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When AKB48's agency released the Minegishi video along with a blog post demoting her to the "training" ranks of the 88-member-strong group, it was only the most extreme example in a long line of similar incidents. That's the age of majority in Japan; two weeks previously, she had celebrated her coming-of-age day along with every other Japanese person who reached the age of 20 in the past year.
As an adult, how is it even possible to be stopped from forming a relationship by your employer?
All of this means a demographic otherwise marginalized in Japanese society has been granted with extraordinary buying power in pop culture, catapulting AKB48 to success far beyond their limited appeal. David Marx of Neojaponisme proposed in a series of essays, Japan has undergone a cultural shift to a point where "normal" people just don't buy music, leaving the hardcore otaku to exert their dominance.
Now, as journalist and ethnographer Patrick Galbraith told The Verge last year, it's all too easy to stereotype otaku culture.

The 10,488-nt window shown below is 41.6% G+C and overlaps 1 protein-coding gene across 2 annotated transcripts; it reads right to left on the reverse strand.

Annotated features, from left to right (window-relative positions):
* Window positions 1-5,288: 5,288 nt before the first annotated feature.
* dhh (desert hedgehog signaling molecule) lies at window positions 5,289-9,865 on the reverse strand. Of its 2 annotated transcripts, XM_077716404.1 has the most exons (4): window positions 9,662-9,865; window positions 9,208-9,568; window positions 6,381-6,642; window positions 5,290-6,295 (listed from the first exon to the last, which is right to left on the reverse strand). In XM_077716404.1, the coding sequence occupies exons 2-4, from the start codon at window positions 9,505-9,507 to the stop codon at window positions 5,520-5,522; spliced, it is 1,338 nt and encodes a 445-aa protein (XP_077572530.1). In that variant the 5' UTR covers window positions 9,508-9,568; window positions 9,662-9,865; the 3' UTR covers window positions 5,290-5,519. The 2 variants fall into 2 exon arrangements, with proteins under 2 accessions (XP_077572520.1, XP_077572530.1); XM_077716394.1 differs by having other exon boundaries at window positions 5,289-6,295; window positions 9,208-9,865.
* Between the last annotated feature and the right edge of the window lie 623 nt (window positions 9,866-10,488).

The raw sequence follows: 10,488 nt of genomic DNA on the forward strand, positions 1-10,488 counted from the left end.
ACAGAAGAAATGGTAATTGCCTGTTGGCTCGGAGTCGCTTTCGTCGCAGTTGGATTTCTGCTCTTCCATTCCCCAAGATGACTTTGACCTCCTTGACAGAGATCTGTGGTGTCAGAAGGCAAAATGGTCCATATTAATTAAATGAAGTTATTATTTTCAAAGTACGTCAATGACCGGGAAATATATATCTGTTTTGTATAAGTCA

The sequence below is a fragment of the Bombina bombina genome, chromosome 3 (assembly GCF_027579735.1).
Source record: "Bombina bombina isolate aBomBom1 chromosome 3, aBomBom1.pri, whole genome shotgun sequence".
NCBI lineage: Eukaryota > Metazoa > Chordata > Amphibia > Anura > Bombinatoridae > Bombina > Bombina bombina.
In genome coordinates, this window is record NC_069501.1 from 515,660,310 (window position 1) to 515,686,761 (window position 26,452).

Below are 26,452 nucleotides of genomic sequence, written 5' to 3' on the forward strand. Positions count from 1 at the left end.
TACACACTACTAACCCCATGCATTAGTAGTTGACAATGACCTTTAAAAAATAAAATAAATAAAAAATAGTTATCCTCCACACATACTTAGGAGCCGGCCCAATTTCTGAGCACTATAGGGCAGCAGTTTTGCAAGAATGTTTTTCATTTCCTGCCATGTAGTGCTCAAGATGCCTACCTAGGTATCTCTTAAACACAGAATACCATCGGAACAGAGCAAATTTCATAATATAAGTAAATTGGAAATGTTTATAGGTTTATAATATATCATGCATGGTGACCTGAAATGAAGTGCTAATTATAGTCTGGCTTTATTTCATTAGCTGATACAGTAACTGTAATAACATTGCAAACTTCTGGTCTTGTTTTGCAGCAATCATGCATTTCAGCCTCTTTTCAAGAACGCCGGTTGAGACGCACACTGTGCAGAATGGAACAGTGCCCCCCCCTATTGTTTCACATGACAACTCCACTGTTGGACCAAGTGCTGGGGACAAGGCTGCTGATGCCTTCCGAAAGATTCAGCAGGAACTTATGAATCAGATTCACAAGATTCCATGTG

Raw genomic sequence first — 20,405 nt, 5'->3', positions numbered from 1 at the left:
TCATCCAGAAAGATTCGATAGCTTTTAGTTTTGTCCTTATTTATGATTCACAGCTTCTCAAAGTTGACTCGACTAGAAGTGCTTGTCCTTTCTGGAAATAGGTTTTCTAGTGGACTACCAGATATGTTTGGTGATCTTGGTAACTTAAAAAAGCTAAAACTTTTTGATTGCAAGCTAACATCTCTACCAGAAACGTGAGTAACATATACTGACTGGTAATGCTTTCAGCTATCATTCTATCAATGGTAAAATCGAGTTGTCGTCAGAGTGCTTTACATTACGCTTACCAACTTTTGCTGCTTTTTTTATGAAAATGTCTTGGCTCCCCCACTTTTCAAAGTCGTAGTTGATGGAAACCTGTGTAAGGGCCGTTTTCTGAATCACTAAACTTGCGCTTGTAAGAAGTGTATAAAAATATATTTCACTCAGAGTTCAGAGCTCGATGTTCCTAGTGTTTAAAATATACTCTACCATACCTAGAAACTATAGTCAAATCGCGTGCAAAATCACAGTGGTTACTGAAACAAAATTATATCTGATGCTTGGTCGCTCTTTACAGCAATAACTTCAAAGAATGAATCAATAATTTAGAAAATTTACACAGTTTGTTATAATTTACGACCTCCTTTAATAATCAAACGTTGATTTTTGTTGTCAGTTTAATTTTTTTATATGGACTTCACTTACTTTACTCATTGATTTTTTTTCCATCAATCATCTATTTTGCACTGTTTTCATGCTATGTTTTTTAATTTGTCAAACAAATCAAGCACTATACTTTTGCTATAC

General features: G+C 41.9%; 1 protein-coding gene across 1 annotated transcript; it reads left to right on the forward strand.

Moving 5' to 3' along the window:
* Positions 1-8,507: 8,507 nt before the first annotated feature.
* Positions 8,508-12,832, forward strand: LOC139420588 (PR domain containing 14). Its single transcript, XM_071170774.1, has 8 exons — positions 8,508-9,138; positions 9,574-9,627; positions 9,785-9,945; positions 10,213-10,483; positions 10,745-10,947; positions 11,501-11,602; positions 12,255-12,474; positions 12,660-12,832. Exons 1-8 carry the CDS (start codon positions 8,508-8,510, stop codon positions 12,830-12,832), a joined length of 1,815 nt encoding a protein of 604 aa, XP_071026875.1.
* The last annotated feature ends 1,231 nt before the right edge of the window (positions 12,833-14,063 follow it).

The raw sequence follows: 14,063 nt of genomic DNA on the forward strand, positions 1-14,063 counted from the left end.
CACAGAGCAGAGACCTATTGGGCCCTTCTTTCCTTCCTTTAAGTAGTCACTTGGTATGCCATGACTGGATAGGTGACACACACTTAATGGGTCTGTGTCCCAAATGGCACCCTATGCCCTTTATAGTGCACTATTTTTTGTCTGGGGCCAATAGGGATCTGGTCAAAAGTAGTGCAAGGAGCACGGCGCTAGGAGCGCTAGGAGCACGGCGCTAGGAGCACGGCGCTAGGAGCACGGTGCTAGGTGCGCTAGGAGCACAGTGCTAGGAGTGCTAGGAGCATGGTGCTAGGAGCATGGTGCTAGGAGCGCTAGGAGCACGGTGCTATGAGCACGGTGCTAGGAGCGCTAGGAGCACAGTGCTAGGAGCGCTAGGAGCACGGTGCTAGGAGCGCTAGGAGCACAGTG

A Japanese pop idol, hair freshly shaved to the skin, takes to You Tube and bursts into tears as she begs for mercy over her transgression.I don't expect to be forgiven by doing this, but the first thing I thought was that I didn't want to quit AKB48." The article in question came out in the Shukan Bunshun magazine last week, and showed alleged photos of Minegishi leaving the house of boy band member Alan Shirahama.Clad in baseball cap and cotton surgical mask, Minegishi was aiming to dodge paparazzi, but evidently her disguise didn't work.I'm not sure I know any Japanese people who would admit to liking AKB48, let alone owning any of their CDs.In fact, I don't know too many people in Japan who buy music at all — and who can blame them, at around a pop?